Israeli Prime Minister Menahem Begin proposed to President Carter yesterday that the United States seek to convene the Geneva conference by October or initiate other talks between Jewish States and its Arab neighbors.
Begin did not specify in a two-hour Cabinet Room meeting the extent to which Israel would be prepared to withdraw from occupied land in a final settlement. However, Israeli state television said Begin's plan involves "an extensive withdrawal" in the Sinai and some withdrawal on the Golan Heights but would continue Israeli control of the West Bank "both for historical and security reasons."
Carter, through the White House spokesman, welcomed Begin's proposals as "forward looking and worthy of consideration." However, there was no indication whether Carter believes the Arabs will accept them even as a basis for discussion.
After what he termed "very serious and important discussions" at the White House yesterday, Begin told reporters he will publicly discuss his hitherto-secret plan at a 3 p.m. press conference today.
He described his ideas as "a plan for the framework of the peacemaking process" rather than a specific proposal for the substance of a peace agreement. Begin is reported to be determined to give his thinking on the extent of potential Israeli withdrawals only to Carter personally and verbally, asking the President to keep the ideas secret in order to facilitate bargaining with the Arabs.
As described by Israeli, television and the Tel Aviv newspaper Ha'arez, Begin's proposals to Carter involve:
Reopening of a Geneva peace conference in mid-October as Israels first choice. After an opening meeting, the conference would break up into separate bilateral committees in which Israel could face Egypt, Syria and Jordan respectively as well as Lebanon if it wishes to participate.
There is no indication that Israel is yielding in its opposition to participation by the Palestine Liberation Organization, the main procedural hurdle to a new Geneva meeting.
If a Geneva meeting is impossible, U.S. initiated "joint committees" with the respective Arab countries or U.S.-mediated talks among the parities are a second choice.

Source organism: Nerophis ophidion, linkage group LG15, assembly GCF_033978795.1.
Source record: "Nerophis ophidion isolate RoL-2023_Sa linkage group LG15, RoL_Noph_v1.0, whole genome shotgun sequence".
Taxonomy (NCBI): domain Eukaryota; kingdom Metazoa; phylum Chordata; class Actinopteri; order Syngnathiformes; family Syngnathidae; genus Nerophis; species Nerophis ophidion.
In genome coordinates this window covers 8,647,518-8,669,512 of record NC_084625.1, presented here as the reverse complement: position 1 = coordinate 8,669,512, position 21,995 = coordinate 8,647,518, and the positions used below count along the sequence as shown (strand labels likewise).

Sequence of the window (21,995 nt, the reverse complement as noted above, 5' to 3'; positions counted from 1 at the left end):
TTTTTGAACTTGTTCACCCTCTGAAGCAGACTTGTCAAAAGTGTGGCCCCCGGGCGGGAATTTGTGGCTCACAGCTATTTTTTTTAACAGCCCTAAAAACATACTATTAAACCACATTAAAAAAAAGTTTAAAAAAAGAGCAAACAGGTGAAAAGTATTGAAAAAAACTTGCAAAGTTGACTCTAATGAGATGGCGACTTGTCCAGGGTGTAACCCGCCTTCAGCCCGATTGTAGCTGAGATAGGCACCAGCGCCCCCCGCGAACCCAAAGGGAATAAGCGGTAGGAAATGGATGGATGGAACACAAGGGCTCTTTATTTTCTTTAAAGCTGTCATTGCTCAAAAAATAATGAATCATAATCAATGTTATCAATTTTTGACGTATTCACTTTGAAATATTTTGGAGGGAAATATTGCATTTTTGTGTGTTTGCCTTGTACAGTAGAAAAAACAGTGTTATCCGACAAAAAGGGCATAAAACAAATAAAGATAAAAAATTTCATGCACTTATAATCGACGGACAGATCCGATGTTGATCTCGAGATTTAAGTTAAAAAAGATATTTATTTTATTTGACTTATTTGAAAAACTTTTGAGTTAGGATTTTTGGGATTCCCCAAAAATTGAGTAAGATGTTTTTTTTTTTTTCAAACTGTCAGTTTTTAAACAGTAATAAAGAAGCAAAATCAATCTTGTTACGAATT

Begin reportedly cited as a potential model in 1949 negotiations on Rhodes in which United Nations mediator Ralph Bunche, shuttling between hotel rooms in the early phases, negotiated separate armistice agreements between Israel and its neighbors. The frontiers that Bunche negotiated lasted until Israel moved across them to occupy Arab-held lands in the 1967 war.
Quoting a memorandum which it said was presented to committees of the Israeli Knesset (parliament) by Foreign Minister Moshe Dayan. Israeli television reported that Begin's plan says the Sinai peninsula "is a vast area and Israel is prepared for an extensive withdrawal." On the Syrian border "Israel will remain on the heights of the Golan but will be ready to withdraw from the present line," the report said.
The television report said the Dayan memorandum maintained that Israel must keep control of the occupied West Bank, which Begin has called "liberated" territory and "our land."
Some reports said Begin is suggesting semi-autonomous Arab civil administration on the West Bank, an idea long advocated by Dayan. However, Arab states in the past have rejected this as an element in a peace agreement.
Israeli officials in Washington would not confirm or deny the reports of Begin's plan that circulated yesterday.
Begin's ideas about the West Bank and a Palestinian homeland appear to be far from those set forth by Carter in public pronouncements so far this year and privately in the Cabinet Room meeting yesterday.
In recognition of the gap, Carter said in his welcoming remarks that "there may be differences of perspective and viewpoint" but that "the goal of finding a path to permanent peace will inevitably bind us together," Begin for his part declared. "We may have differences of opinion but we shall never disagree: we may only agree to differ."
Welcoming Begin in the hot sunshine of the South Lawn, Carter quoted a biblical passage from Isaiah that "the work of righteousness shall be peace" and gave a warm tribute to "a man of principle and independence." Begin responded at first in Hebrew with a blessing on America and the human race from "the land of Zion and Jerusalem." He continued in English and ended by promising traditional hospitality inherited from Abraham when Carter visits Israel.
Outside the White House about 250 Palestinian supporters protested the visit, in a 40-minute Pennsylvania Avenue demonstration sponsored by the Organization of Arab Students. Some of the students wore paper masks so they could not be recognized. Up the avenue, a pro-Israeli group of about 50 presented a contrasting view.
In a related development, the State Department confirmed yesterday that a former ambassador to the United Nations, William Scranton, had met recently with Basil Akl, an official of the PLO. Scranton conferred before and after a meeting with Assistant Secretary of State Alfred L. Atherton, but spokesman John Trattner said Scranton was "not carrying messages" but acting as a private person.
In a press conference at the Arab Cultural Center, Haten Huseini, who said he was speaking for the PLO, called Begin's plan "a gimmick, a falacy" and said Palestinians have been denied their rights for 10 years under Israeli occupation.